A urinary tract infection (UTI ), or “bladder infection” is not a sexually transmitted infection. A UTI is usually caused by bacteria from the bowels.
UTIs are common among individuals with vaginas because the opening of the urethra is very close to the vaginal and anal openings. There is a risk of bacteria from your bowels getting into your urethra by wiping from anus to vagina. Individuals with vaginas also have much shorter urethras which means it is easier for bacteria to travel into the bladder and cause an infection. The bladder is the organ that holds the urine before it comes out of the urethra (the tube that urine passes through).
The symptoms of a UTI may include:
Often a UTI can be diagnosed by symptoms alone. Your urine may be tested for the presence of bacteria as well.
If a UTI is not treated, the infection may spread to the upper urinary system i.e. bladder and kidneys, which is a more serious infection and may lead to hospitalization. If you have a high fever, lower back pain, or blood in the urine, you should seek medical attention as soon as possible.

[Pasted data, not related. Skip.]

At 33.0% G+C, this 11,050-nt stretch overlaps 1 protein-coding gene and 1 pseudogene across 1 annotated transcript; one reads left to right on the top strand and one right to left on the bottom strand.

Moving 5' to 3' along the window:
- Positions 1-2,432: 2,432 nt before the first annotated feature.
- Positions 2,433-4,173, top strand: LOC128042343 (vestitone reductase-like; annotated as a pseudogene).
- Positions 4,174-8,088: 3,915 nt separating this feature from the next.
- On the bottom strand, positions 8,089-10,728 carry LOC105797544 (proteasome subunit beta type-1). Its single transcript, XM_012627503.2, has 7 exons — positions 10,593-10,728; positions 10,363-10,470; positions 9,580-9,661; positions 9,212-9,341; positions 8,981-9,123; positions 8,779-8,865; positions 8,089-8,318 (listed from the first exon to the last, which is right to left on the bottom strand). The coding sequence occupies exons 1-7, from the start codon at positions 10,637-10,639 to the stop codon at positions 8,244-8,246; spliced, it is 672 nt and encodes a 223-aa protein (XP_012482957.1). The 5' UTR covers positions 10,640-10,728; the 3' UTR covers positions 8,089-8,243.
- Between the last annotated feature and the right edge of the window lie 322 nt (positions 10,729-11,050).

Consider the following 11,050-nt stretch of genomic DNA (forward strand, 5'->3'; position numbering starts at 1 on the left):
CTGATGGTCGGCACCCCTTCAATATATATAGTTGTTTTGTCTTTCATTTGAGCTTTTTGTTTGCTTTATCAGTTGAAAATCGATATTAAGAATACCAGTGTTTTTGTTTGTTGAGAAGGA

A UTI is easily treated with antibiotics. It is important to finish all of your medication even if the symptoms are gone. If your symptoms do not resolve or recur, it is possible that the bacteria are resistant to the antibiotic you took. It is recommended to get re-assessed and/or re-treated.
UTIs are not sexually transmitted infections. Sexual activity can lead to a UTI but sexual partners do not need to be treated.
You may be able to prevent (but not treat) UTIs by doing the following:
The worst thing you can do is to restrict fluid intake and urination, so make sure you drink plenty of fluids and go to the bathroom as much and as often as your body needs.